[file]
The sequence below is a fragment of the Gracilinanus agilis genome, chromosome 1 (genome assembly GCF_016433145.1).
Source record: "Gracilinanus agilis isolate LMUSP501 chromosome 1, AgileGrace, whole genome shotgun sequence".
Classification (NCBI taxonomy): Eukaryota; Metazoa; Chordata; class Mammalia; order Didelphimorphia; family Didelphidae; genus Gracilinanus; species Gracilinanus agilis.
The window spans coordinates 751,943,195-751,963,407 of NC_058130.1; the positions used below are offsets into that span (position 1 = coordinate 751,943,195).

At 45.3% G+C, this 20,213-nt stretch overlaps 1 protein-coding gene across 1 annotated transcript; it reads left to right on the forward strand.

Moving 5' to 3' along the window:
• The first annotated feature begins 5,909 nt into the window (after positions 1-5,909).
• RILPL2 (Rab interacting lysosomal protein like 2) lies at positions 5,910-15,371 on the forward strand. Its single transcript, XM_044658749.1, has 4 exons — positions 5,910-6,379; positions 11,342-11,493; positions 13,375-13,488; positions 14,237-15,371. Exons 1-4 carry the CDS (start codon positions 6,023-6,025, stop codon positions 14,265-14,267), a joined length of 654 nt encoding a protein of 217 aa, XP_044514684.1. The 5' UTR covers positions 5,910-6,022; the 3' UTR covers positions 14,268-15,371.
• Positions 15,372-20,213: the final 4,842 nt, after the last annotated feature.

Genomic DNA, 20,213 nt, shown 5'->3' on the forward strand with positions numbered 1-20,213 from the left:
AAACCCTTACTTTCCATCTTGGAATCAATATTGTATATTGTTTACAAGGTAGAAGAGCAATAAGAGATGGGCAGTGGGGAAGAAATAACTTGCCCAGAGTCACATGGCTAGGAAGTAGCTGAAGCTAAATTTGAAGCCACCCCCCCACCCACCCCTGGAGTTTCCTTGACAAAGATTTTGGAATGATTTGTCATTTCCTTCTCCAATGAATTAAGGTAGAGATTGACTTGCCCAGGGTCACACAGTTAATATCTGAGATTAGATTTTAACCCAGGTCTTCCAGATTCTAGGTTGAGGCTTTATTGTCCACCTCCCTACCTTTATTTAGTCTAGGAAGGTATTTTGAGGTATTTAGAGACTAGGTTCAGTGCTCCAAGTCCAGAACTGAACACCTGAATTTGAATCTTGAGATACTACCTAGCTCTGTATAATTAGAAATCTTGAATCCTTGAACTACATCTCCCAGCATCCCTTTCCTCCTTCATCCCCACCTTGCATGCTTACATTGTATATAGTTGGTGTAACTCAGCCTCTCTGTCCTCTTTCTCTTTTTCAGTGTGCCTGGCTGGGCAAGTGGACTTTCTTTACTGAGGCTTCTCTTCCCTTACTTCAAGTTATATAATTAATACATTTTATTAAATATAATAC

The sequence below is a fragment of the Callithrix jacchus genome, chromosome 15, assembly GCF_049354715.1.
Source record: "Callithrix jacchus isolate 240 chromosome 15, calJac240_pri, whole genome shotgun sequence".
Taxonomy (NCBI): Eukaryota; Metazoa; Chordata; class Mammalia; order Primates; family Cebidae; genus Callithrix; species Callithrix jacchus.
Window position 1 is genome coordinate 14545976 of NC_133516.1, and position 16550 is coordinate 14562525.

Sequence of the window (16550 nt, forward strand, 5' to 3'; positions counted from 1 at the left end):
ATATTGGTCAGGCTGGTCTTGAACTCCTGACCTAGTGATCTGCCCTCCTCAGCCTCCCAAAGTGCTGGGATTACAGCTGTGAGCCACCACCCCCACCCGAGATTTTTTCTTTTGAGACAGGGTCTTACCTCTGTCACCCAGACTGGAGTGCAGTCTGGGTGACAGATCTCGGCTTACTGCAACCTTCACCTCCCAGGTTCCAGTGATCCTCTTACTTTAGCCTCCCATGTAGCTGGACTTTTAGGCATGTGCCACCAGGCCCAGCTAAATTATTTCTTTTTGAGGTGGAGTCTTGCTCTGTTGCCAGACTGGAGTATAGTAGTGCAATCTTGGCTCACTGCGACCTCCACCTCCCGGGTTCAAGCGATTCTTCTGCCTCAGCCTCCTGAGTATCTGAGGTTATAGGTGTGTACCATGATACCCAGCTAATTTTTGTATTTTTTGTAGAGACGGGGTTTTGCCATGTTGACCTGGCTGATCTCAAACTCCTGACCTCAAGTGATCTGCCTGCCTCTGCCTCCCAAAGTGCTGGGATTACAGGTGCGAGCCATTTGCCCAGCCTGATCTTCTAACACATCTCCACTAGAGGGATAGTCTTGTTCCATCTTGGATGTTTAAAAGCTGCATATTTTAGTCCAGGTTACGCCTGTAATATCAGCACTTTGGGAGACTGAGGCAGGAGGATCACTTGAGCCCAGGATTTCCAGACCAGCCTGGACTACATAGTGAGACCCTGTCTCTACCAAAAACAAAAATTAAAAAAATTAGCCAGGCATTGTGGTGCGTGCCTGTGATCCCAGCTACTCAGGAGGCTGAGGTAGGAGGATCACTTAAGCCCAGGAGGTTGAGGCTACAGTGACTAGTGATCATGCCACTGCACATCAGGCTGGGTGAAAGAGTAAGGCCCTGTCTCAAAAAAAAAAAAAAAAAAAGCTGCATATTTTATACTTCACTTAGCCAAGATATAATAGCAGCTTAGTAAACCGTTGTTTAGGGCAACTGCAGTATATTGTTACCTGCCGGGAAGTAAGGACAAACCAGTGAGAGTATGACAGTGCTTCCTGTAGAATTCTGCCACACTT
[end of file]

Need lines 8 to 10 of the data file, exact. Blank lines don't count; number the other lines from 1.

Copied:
• RILPL2 (Rab interacting lysosomal protein like 2) lies at positions 5,910-15,371 on the forward strand. Its single transcript, XM_044658749.1, has 4 exons — positions 5,910-6,379; positions 11,342-11,493; positions 13,375-13,488; positions 14,237-15,371. Exons 1-4 carry the CDS (start codon positions 6,023-6,025, stop codon positions 14,265-14,267), a joined length of 654 nt encoding a protein of 217 aa, XP_044514684.1. The 5' UTR covers positions 5,910-6,022; the 3' UTR covers positions 14,268-15,371.
• Positions 15,372-20,213: the final 4,842 nt, after the last annotated feature.

Genomic DNA, 20,213 nt, shown 5'->3' on the forward strand with positions numbered 1-20,213 from the left: